I could tell you in detail but some would get mad. The truth is that it worked and the quality of life for all concerned was immensely better. They already know how to do this. They should never have destroyed what they had in the first place. It wasn’t that nobody predicted this. We did.

      Liked by 3 people

      • “I read Dr. E’s comments to mean that she didn’t want government help”


        Liked by 1 person

      • I don’t like the idea of the government deciding “mental fitness”, but SOMETHING has to be done, and locking crazies in institutions seemed to work before.

        My (young adult) kid works in an area simply overrun with (crazy/addicted) homeless and street-walking prostitutes. He says, “They’re a menace…lock ‘em up!” No soft touch, that one. 😏

        Liked by 2 people

        • When California’s mental health services were up and running if they found someone who appeared to be in need of help they would put them under observation for a period of time. Depending on how that went they might be released with meds or confined.

          I don’t “like” it either but I don’t have another solution to offer. I completely remember what it was like before. You might see the occasional wino wandering in the park. The cops would stop them and, if they didn’t have any money or a reason to be there they might arrest them for vagrancy.

          Bottom line is, they didn’t just squat down and camp on the streets. If we don’t preserve some order as a society we won’t have one. We shouldn’t be sending a signal that its OK to do drugs on the street and use the sidewalk as a bathroom.

          I realize that there are other factors at work here as well. There is a lack of jobs. All of that contributes to the problem. However, I think the trick is to offer alternatives. “Do you want to go to work or go to jail?”. “Do you want to take your meds or go to the looney bin?”.

          What isn’t working is just staring at the problem. This isn’t going to fix itself.

          Liked by 3 people

        • The gumment can fund it. but they should never be allowed to run it. Give it to charity/ies with a record of success with the broken and homeless. Let them find the customers. The gummunt could only refer. And funding should expire with no method of renewal other than going through the whole process again. A sunset clause.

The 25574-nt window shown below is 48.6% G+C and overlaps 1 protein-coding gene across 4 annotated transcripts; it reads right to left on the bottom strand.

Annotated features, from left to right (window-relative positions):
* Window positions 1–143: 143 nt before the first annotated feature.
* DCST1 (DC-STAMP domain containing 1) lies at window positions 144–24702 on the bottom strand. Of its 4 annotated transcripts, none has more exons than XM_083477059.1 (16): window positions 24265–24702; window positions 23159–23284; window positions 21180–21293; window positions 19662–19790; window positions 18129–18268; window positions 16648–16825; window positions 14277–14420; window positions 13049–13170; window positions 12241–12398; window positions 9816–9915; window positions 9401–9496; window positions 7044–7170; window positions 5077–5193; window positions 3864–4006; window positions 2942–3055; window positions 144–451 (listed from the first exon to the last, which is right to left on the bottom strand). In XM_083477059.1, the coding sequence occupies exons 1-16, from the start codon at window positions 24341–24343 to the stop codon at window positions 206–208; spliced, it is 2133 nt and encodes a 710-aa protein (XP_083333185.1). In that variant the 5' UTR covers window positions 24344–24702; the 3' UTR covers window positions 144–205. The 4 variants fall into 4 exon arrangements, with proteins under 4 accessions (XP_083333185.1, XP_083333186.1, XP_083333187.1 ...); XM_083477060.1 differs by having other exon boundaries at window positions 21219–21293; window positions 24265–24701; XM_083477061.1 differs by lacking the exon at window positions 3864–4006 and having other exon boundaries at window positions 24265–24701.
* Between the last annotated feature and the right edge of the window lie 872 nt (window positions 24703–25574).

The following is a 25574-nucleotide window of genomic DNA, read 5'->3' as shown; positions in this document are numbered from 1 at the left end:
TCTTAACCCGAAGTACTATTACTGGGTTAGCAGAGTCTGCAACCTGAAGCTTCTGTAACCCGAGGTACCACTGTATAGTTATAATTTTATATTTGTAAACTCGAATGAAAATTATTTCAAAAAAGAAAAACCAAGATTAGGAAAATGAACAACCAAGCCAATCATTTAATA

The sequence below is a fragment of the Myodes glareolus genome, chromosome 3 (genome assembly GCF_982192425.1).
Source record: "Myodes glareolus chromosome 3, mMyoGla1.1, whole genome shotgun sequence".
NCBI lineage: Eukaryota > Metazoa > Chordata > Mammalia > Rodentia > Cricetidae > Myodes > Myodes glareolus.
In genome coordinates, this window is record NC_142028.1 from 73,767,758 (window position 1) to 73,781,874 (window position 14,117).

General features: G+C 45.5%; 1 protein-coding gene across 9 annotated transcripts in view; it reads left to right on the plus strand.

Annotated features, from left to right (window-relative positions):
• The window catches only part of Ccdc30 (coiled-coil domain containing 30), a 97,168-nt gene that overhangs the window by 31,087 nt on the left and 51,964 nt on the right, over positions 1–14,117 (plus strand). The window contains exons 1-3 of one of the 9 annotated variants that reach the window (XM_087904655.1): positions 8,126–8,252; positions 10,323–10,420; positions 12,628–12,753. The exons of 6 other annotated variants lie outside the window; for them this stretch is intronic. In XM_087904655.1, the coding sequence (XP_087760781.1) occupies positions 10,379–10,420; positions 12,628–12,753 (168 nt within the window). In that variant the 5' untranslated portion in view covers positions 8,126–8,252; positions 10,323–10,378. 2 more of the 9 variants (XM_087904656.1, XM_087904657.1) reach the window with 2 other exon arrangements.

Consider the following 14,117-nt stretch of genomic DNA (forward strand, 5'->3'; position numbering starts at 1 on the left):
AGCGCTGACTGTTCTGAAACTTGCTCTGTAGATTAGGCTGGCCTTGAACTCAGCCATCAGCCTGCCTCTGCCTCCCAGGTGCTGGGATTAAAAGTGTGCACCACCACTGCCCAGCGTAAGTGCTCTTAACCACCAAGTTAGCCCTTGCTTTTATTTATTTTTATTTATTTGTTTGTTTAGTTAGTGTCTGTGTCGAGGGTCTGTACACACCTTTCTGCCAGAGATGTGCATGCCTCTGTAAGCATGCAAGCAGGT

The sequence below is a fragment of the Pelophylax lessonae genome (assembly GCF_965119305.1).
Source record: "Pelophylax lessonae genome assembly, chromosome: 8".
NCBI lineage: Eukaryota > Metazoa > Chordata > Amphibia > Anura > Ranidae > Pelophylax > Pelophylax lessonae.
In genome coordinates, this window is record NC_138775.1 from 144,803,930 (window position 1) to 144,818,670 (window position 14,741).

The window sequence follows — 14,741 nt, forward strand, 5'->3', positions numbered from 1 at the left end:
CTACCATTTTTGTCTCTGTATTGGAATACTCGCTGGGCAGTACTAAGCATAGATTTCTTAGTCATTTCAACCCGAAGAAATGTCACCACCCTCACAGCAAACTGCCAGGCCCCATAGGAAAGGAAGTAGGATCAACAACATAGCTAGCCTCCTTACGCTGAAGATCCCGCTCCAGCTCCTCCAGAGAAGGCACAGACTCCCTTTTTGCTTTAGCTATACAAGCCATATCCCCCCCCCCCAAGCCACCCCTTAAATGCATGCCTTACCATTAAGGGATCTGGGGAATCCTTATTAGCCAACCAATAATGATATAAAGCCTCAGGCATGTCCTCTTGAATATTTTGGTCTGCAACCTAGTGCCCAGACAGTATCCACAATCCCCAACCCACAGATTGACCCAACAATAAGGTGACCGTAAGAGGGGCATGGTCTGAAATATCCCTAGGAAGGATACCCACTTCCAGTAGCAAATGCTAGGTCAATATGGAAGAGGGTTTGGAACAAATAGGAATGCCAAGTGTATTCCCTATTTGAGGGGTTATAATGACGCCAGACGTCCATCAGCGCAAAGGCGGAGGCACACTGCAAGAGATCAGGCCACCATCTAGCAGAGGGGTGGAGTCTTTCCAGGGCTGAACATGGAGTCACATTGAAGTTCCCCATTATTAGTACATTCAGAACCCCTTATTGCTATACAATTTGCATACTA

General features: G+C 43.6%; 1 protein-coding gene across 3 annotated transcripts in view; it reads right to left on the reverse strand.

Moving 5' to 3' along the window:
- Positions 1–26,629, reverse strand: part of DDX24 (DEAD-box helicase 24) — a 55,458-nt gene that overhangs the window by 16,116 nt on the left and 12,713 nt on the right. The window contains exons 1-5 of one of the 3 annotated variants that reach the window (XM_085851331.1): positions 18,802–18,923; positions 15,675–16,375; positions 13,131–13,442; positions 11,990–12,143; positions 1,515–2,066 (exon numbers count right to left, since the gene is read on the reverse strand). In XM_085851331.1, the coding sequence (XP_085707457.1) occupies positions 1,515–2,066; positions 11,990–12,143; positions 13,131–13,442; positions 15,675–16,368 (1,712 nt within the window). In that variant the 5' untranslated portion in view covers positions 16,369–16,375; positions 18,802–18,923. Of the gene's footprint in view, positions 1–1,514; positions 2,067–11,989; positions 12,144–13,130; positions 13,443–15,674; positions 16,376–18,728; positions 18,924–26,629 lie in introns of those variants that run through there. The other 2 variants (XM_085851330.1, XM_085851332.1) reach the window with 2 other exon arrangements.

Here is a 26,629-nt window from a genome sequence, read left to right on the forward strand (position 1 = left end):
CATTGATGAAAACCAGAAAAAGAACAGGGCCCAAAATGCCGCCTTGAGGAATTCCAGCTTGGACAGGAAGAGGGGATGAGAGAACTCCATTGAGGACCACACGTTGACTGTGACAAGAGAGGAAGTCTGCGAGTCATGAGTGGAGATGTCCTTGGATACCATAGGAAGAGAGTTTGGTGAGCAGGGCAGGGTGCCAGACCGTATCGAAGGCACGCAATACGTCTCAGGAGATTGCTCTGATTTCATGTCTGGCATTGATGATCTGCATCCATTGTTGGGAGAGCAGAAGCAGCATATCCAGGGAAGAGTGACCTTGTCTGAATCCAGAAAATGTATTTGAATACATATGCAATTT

Liked by 2 people

  4. How do we stop a disease when the disease-causing fungi, bacteria, and viruses are continually being brought in?

    Liked by 3 people

  5. Only a narcissist who really isn’t phenomenal (whatever that word means) would wear a t-shirt identifying herself as a “phenomenal woman”.

    Liked by 3 people

  6. This “money saving move” began in New York under its infamous Governor, Nelson Rockefeller. Old Rocky began closing the mental hospitals and putting mentally ill people in halfway houses and apartments.
    Make No Mistake: This IS NOT compassion, of any sort: It is utter cruelty, to society at large and to the mentally ill, also.

    At this point, I am glad that London Breed wants to do something, but, like all hemophiliac liberals, will wind up doing more harm than good, if I know anything about how bureaucrats work. (In the meantime, I wish London would STOP sending its “breed” over here: Hey England, we had a Revolution! YOU LOST!)

    Liked by 3 people

  7. I wonder if we can get them to take in Aunty Maxine. Now that’s a head case.

    Liked by 1 person

  8. To be played by Cuba Gooding Jr………..

    “Speaking the truth in times of universal deceit is a revolutionary act.” Geo. Orwell

    Liked by 1 person